Intermediate braid jacket 152 stabilizes and supports braided shaft 146 in resistance to compressive force applied by implant 101 between the distal and proximal interfaces. As mentioned herein, implant 101 is held in a stretched or lengthened state where the radial dimension of the implant is decreased. This decreased radial dimension, or further stretching of implant 101 (as could occur during release), is resisted by the underlying sleeve 116. The implant can also apply a compressive force that tends to pull the distal and proximal interfaces towards each other. Unconstrained, this compression could cause the portions of braided shaft 146 having interfaces 122 and 123 to likewise compress and expand in diameter, thereby negatively effecting the crossing profile of the delivery system. The presence of intermediate braid jacket 152 resists this radial expansion and prevents compression of shaft along its longitudinal axis. Accordingly, jacket 152 is preferably a non-expandable constraint capable of preventing the underlying braid shaft 146 from expanding, as well as the adjacent interface sections 122/123. Shaft 146 may be braided at a diameter larger than as constrained by the jacket and/or mini-sheaths. As a result, the interface sections 122/123 may bulge or stand outward to offer improved anchoring/locking with the implant. However, at least the end of braided shaft 146 is preferably compressed and heat treated in the configuration depicted here so as to retain that shape. Exposure of the distal end of braided shaft 146, such as at exposed braided section 147, will thus not result in expansion of the unconstrained braid towards the relaxed diameter. Absent this heat treatment, or other restraining means, distal exposed braid section 147 would flare outwards from intermediate jacket 152 if fully exposed.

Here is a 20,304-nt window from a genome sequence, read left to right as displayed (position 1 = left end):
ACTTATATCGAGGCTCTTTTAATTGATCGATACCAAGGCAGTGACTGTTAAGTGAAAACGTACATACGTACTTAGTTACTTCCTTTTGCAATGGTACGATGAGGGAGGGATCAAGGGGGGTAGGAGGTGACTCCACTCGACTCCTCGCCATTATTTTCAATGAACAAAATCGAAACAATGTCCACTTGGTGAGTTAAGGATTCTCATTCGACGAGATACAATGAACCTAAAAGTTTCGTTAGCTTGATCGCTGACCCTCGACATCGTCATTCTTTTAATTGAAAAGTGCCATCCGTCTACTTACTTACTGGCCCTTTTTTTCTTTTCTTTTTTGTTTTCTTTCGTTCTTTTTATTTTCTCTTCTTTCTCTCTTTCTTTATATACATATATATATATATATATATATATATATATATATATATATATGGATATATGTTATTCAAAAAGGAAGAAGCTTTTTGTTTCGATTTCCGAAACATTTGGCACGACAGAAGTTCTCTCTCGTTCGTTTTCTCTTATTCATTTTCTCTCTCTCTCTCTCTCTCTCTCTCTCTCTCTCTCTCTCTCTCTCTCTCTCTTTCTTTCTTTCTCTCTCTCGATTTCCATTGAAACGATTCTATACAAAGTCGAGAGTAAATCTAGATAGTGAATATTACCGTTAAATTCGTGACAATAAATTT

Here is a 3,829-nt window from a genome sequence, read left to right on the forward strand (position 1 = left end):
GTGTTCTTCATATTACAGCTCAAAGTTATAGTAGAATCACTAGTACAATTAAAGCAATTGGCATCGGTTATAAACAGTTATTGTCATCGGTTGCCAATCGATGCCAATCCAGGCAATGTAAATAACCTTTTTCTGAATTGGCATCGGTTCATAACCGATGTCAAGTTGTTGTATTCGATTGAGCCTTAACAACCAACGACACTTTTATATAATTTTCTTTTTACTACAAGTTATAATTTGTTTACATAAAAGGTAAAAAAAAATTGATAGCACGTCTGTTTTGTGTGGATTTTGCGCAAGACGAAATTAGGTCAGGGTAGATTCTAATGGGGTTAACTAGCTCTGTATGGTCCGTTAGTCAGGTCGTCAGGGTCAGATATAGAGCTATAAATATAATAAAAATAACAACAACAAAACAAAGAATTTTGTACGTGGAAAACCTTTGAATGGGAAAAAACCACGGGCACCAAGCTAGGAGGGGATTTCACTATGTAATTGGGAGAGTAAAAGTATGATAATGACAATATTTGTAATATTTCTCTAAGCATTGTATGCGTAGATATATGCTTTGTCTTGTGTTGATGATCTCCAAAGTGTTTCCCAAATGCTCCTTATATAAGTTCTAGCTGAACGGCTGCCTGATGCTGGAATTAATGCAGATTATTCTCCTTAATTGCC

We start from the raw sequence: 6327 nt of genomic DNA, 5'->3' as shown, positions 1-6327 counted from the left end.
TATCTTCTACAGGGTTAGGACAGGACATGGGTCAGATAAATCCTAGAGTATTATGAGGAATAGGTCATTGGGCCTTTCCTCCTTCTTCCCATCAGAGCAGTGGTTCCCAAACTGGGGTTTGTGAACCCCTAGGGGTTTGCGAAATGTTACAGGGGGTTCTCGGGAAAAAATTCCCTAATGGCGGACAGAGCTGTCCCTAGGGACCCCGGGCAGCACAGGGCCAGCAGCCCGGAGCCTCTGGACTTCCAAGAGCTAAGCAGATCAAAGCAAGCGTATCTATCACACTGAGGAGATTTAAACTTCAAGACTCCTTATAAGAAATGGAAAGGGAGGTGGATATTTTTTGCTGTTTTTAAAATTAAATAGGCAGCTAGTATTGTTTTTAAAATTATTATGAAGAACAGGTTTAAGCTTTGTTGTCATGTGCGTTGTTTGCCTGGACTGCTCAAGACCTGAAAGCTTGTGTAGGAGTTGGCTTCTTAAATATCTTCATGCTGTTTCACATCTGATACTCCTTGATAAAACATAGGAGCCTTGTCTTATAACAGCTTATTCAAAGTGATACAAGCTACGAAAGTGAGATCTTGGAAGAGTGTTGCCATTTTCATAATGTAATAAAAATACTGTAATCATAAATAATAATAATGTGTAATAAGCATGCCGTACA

• [0050]